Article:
CM: Finding that scale that works for your bottom line, physical wellbeing, mental wellbeing, and a production standpoint is still a bit of
a mystery.

Joey: I think so. I try to make sure that I have other outside hobbies, and on the weekends I try to distance myself from the business so I get a break. I realize that in the past that probably wasn’t the case here. My grandpa and great uncles were probably here every day, but I think there’s been a big shift in how people want to live their lives and, you know, have free time and everything. We try to provide that for our employees as well.

CM: I love that you brought that up. Joey, you’re currently living in the apartment above the facility, so you must be very intentional about getting that separation from work.

Joey: Yeah, I try to look at the positive aspects of it. And one of the positive things is that because of how early the start time is, I don’t have to get up as early to be at work.

CM: Right. You can’t beat the commute.

Joey: You can’t. But the negative aspect is that you don’t get that 15- or 20-minute drive that a normal person would have to and from their job to decompress. And then in my circumstance, if there’s other stuff that needs to be done and I remember it at 5:30 or 6:00 at night, odds are that I’m back down here trying to finish it.

Joe: Every family lived above the factory at one point. We lived up there until Joey and my daughter were eight and two years old, and then we built a house and [the apartment] was empty for a while. Now, Joey’s the fourth generation living above the plant. Sometimes, yeah, it’s too close to work.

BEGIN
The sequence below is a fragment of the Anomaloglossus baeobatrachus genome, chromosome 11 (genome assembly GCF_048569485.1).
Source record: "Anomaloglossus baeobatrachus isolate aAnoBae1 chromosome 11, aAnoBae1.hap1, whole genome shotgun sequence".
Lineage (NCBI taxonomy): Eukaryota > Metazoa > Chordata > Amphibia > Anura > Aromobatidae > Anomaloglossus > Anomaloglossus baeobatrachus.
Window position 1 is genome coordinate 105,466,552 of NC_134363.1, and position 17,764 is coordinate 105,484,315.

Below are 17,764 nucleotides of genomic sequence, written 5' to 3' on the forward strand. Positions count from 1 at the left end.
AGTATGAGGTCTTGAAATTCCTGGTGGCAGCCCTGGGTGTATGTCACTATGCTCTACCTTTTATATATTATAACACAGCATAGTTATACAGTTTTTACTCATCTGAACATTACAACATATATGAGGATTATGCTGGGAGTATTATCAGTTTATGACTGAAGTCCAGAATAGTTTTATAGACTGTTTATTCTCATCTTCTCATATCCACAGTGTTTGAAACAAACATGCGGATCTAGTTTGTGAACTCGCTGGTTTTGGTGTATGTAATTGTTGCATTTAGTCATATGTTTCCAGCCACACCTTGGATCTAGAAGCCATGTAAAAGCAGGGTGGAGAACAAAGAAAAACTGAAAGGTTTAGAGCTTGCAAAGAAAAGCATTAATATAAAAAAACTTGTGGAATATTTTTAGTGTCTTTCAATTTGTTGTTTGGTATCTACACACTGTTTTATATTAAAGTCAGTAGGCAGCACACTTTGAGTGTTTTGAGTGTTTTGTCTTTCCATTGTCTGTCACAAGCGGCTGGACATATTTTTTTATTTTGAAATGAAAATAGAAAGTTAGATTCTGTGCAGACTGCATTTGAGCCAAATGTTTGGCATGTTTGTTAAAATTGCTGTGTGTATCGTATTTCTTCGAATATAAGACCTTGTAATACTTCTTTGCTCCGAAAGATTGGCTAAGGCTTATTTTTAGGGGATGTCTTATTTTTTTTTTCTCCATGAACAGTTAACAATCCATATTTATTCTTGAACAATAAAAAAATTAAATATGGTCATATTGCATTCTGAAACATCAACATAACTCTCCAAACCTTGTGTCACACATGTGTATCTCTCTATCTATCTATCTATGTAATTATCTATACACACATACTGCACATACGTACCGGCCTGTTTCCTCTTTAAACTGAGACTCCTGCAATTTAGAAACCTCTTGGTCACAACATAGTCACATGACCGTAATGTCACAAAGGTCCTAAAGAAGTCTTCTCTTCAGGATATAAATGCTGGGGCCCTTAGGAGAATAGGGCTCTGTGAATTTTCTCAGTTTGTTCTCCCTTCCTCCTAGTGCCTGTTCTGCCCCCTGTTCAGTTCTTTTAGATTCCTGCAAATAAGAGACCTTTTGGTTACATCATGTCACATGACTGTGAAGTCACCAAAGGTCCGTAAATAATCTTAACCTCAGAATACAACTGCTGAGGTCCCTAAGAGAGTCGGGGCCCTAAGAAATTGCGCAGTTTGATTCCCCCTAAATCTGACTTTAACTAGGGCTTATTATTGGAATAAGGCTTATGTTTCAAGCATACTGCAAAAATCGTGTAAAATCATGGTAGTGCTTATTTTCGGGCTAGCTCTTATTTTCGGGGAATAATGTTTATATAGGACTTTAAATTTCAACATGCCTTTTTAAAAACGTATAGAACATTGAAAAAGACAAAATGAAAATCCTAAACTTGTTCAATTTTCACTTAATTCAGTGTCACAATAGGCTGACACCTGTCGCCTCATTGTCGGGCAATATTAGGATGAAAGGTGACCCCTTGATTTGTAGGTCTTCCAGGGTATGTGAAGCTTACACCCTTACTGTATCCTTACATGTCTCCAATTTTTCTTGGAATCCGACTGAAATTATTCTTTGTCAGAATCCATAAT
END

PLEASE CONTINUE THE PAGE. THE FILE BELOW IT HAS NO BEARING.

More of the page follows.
CM: This question is for both of you since you were both raised by cheesemakers. Some kids are excited to follow in their family’s footsteps, while others yearn to chart their own path. When you were a young child, did you envision the day you’d take over the family business, or did it come to you later in life?

Joe: I’m somewhat surprised. I had other interests. In high school my dad said, “You want to make cheese or go to school.” That was in the seventies—I had a ponytail. I said, “Neither. I’m sick of school, I’m sick of cheese.” So, I went and worked on the railroad for a couple years. And when I’d come home, my dad didn’t push me, but he encouraged me to get a degree in food science. I thought that was a good idea, so I went to college, and I’ve been here ever since.

Joey: I always had other interests as well—mostly conservation and wildlife stuff. I went to college for business and worked at a couple of other places and ended up coming back here because the business always needed help. When I came back, I got more and more involved. And before I knew it, I’m going on my 10th year full time.

Joe: I might add, if Joey wanted to leave, he could leave pretty easily because he got a Master’s in Business Administration.

Joey: Yeah, but I do take pride in the name and quality product we have. There are times I consider doing something else, but this is what I’m doing now, and I’m doing the best I can with the tools I have.

CM: Do you have any hopes for the next 100 years of Widmer’s—if that’s not too far out to envision? 

Joey: If we can maintain what we have and keep it sustainable without drastic changes to the product, that would be good. Keep the tradition but make small modernizations that would make my life simpler—for the employees as well. But as far as 100 years go, I’m taking it a decade at a time.

Josie Krogh

Josie Krogh is culture's Digital Strategy Lead. She earned her master's degree in Agricultural and Applied Economics from The University of Georgia. Josie developed a love of food while working at farmstands in the D.C. area as a young adult, and discovered her love of cheese while living and working on a dairy farm on Martha's Vineyard. She is passionate about the food supply chain, fresh stone fruit, and dogs. Josie currently lives in Catskill, NY.